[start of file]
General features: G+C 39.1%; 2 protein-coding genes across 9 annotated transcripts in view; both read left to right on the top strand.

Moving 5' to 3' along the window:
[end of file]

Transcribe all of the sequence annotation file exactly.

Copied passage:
General features: G+C 39.1%; 2 protein-coding genes across 9 annotated transcripts in view; both read left to right on the top strand.

Moving 5' to 3' along the window: